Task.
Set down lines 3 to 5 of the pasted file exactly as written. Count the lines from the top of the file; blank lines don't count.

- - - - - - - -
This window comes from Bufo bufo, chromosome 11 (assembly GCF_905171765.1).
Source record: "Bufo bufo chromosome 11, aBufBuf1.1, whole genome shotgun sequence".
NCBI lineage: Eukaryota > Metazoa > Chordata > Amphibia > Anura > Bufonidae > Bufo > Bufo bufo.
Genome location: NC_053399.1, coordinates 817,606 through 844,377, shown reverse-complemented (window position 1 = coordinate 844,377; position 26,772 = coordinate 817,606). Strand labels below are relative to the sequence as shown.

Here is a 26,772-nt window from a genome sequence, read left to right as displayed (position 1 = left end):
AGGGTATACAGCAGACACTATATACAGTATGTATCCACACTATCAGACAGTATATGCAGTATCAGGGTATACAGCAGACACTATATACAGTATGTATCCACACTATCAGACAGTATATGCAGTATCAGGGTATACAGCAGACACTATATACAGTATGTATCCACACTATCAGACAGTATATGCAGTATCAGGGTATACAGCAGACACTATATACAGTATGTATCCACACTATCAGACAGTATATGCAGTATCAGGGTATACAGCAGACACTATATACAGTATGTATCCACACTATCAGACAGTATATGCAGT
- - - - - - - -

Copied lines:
NCBI lineage: Eukaryota > Metazoa > Chordata > Amphibia > Anura > Bufonidae > Bufo > Bufo bufo.
Genome location: NC_053399.1, coordinates 817,606 through 844,377, shown reverse-complemented (window position 1 = coordinate 844,377; position 26,772 = coordinate 817,606). Strand labels below are relative to the sequence as shown.

Here is a 26,772-nt window from a genome sequence, read left to right as displayed (position 1 = left end):